Building Strategy: Joseph Rowntree Charitable Trust

In this series, we are taking a closer look at what role strategy plays in foundations’ work, and how they determine what it involves.

The first article in this series comes from Nick Perks, Trust Secretary, Joseph Rowntree Charitable Trust.

This series first appeared in September 2017’s Trust & Foundation News. Read the magazine here

I see strategy as the choices you make in how you will pursue your mission. It includes what you will do to get there, but also what you will rule out. If mission is the mountain top you are aiming for, strategy is the route you choose to get there.

Having a clear strategy is very important for social change organisations, and third sector organisations more generally, as there are so many different issues you can get pulled into. Making strategic decisions helps you see the boundaries of the contributions you want – and don’t want – to make. There are many interesting projects that might not suit the way an organisation works, or are not within its expertise.

Our last strategic review was in 2012/13, and the main outcome was a new way of grouping the areas that we want to fund in. It also served to help us articulate our model of working more clearly.

The review involved significant preparation, which included evaluation of some of our existing grant programmes. We also invited staff and trustees to write ‘think pieces’ to inform the strategic discussion. It was very helpful to give everyone in the organisation the opportunity to give input, both staff and trustees, so that it was an open process. Apart from the external evaluation of our programmes where the evaluators talked to grantees and others in the field, we didn’t overtly involve wider stakeholders.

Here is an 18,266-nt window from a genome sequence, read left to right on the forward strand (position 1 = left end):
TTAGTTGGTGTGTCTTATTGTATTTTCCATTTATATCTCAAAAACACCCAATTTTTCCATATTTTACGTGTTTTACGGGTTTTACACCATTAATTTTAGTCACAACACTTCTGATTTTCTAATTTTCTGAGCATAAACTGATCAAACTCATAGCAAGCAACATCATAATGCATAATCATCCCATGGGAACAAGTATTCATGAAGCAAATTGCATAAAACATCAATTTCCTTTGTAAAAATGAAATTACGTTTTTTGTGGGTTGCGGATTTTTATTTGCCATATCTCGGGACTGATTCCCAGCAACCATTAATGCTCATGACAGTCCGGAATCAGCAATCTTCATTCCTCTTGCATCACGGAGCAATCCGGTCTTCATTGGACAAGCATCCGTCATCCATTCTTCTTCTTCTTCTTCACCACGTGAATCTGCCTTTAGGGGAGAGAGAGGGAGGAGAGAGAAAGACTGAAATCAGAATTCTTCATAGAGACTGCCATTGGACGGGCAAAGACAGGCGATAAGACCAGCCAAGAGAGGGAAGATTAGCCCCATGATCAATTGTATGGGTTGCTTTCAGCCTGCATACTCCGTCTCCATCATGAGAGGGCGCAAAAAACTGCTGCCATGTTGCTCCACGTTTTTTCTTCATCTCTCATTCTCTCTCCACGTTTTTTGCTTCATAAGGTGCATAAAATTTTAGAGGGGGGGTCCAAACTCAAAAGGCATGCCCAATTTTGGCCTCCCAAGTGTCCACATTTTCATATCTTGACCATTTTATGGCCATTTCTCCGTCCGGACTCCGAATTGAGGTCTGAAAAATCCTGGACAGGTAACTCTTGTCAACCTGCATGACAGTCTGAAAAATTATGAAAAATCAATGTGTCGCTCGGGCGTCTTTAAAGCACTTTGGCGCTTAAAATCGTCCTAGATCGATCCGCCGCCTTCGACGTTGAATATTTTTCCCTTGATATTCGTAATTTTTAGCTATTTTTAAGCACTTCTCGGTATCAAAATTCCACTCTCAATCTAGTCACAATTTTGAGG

The strategy itself came together over two board meetings. The main decisions were made in the first meeting, which was externally facilitated. It was useful to the quality of decision-making to focus on a small number of important questions, rather than having a very long list of things we could talk about. Having that high quality external facilitation was also very helpful in guiding a different conversation separate to routine matters. Staff then went away and worked on what those headline decisions might mean, which was then discussed and ratified at the second meeting.

The implementation process took a lot longer as there was a lot of detail to work through. As well as honouring existing grant commitments, we also offered additional transitional support to some groups.

In hindsight, I think the preparation was a slightly protracted process and if we were doing it again we would try to speed up that phase. It probably took around 18 months preparing and making decisions, and that in turn followed on from protracted discussions about the nature and shape of the review. Implementation took two to three years, and rightly so. If you have been working in a field for 20 years, you need to manage the transition and withdraw in a respectful and planned way.

In terms of costs, we didn’t allocate a specific budget but we do have an ongoing budget line for learning and probably in terms of trustee and staff time.

We will not undertake another strategic review for some time, as the effects of this last one are only now settling down. However, every 10 years we are obliged by our governing document to look at whether the trust should continue, and that is due in 2018. There may be things that we reflect on then, but the broad areas in which we work are set for a longer period. For a responsive funder working in a certain field or fields, it takes years if not decades to build up trust, reputation, relationships and expertise. There is also a big transaction cost going into or coming out of an area, both for us and for the organisations we fund.

That said, we are a responsive funder and nothing is set in stone – changing politics, technology and social issues still provide plenty for us to consider in terms of the detail of how we work, what is the most effective work at any particular time, and what the opportunities are to create change. Organisations that come to us for funding will also change their strategies to adapt to current realities, and that helps our work to remain fresh and relevant.

Nick Perks
Trust Secretary
Joseph Rowntree Charitable Trust


Other articles in this series:

Building Strategy: City Bridge Trust 
Building Strategy: Andrews Charitable Trust
Building Strategy: John Lyon’s Charity
Building Strategy: Masonic Charitable Foundation 

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